Pale Rider - A Film

Pale Rider, released in 1985, might best be described as a Clint Eastwood spaghetti western that cannot be called a spaghetti western, since it was filmed in the USA, and was made long after the "real" Clint Eastwood spaghetti westerns.  Nevertheless, like preceding films such as A Fistful of Dollars (1964) and The Good, the Bad, and the Ugly (1966), we have all the elements: a mysterious stranger with no name suddenly appears to restore the balance between good and evil, a powerful bad guy with plenty of friends, and a (more or less, but not quite) married woman who sees the mysterious stranger as being more of a man than her mate.  There's also a bit of 1973's High Plains Drifter in this movie - is the mysterious stranger a real person?

Clearly, then, if you enjoyed the other movies mentioned above, you'll enjoy Pale Rider.  Clint Eastwood is older, but just as cool and just as tough.  Michael Moriarty has an interesting role as a man who appears to want to be cool and tough.  Carrie Snodgress has the lead female role, and the entire movie is made more interesting by the addition of her character's adolescent daughter, Megan, played terrifically by Sydney Penny.  Chris Penn seems a trifle miscast, but he's an interesting addition to the cast as the primary villain's son.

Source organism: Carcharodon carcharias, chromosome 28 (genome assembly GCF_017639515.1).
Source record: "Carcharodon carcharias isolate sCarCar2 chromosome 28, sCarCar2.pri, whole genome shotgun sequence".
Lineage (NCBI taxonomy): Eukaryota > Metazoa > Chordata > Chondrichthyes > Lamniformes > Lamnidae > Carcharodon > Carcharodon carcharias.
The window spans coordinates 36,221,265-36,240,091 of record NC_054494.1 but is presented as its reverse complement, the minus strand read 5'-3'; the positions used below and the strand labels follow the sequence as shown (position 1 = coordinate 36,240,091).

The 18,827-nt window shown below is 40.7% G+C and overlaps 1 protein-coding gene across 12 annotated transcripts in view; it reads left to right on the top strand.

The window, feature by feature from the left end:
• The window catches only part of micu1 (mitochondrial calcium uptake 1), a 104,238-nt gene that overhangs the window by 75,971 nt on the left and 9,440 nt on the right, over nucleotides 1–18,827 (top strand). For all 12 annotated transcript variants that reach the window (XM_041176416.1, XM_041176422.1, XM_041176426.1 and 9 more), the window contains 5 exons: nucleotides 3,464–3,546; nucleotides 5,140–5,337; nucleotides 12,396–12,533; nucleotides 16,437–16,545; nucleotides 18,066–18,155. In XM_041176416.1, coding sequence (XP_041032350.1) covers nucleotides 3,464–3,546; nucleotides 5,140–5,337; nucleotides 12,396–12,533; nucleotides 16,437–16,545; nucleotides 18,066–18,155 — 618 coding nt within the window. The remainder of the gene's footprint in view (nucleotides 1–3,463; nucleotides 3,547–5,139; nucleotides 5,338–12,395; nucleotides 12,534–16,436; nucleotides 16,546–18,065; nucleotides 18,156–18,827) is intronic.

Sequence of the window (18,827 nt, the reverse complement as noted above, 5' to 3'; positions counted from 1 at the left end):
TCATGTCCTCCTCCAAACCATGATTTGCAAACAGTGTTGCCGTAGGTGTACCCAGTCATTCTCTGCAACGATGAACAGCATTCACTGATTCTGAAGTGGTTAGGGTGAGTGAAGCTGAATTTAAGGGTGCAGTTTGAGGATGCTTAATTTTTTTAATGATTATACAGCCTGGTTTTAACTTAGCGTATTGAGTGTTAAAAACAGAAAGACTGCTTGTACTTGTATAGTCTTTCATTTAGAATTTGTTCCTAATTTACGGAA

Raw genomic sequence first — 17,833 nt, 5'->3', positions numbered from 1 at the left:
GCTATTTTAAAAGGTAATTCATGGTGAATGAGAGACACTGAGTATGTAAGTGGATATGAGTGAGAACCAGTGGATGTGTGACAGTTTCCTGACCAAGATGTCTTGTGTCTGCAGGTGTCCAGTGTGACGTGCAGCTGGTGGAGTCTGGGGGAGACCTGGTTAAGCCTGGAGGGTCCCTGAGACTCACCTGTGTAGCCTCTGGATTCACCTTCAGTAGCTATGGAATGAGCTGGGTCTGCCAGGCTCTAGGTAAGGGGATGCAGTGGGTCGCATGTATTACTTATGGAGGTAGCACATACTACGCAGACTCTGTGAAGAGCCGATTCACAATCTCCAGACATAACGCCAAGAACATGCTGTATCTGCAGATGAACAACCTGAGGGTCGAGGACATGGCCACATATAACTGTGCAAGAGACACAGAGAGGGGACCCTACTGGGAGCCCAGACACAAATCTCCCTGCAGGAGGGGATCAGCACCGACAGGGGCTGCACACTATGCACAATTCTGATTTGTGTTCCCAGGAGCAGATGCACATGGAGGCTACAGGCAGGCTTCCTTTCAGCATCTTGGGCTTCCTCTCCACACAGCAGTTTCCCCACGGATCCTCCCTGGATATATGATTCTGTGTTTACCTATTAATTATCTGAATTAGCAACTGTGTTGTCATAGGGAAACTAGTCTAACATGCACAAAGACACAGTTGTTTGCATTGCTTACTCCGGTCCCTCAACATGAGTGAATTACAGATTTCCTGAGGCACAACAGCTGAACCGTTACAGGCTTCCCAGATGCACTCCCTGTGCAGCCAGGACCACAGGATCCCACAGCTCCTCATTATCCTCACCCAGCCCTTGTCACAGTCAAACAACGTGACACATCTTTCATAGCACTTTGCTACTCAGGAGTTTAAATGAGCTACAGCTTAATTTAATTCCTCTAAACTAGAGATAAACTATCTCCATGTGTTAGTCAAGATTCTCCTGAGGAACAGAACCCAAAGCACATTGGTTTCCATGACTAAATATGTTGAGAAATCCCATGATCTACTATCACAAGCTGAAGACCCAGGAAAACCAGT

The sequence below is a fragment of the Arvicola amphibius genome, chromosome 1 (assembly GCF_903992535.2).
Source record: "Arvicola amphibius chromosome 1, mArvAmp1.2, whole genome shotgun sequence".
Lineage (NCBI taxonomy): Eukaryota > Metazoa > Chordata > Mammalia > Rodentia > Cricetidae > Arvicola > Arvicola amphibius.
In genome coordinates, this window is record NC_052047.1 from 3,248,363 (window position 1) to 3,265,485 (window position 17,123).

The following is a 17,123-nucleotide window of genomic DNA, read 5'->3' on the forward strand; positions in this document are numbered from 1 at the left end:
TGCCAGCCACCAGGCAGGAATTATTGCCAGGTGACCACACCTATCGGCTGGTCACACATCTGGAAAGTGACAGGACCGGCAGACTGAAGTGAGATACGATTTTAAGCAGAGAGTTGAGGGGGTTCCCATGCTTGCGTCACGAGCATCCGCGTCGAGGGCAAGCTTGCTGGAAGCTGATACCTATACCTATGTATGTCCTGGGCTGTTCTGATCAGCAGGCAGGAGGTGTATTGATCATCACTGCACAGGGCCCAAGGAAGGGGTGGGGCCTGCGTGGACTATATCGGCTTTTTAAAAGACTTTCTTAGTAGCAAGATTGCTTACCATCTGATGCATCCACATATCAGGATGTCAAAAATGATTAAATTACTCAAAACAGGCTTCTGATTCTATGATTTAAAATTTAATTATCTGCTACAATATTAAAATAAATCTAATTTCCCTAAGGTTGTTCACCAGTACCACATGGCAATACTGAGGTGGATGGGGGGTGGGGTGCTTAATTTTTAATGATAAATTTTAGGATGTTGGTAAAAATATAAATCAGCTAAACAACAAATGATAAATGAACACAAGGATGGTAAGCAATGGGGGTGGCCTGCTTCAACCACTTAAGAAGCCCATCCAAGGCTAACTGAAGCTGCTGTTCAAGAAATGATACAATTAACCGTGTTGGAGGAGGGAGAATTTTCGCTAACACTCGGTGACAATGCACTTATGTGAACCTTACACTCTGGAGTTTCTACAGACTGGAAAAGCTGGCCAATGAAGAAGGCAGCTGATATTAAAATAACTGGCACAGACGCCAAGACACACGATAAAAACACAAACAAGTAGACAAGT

All in all, Pale Rider was one of the best Westerns to come out of the 1980's, a time not rich in Westerns.  It's entertaining, if a bit predictable.  Clint Eastwood is as good in this film as in any of his films, and that's saying a great deal.  Sydney Penny's character, teetering on the edge of womanhood, holds a great deal of interest.  The scenery - the movie was filmed in Sawtooth National Forest in Idaho - is breathtaking. 

Complaints? They're minor.  One - the plot's overall predictability - has already been mentioned.  The other is that the film lacks any compelling music, which the "real" spaghetti westerns had in abundance.


The title of this movie is a reference to one of the most haunting passages in the New Testament, which we thought it appropriate to add here:

And I looked, and behold a pale horse: and his name that sat on him was Death, and Hell followed with him. And power was given unto them over the fourth part of the earth, to kill with sword, and with hunger, and with death, and with the beasts of the earth.

Revelation 6:8, King James Edition.





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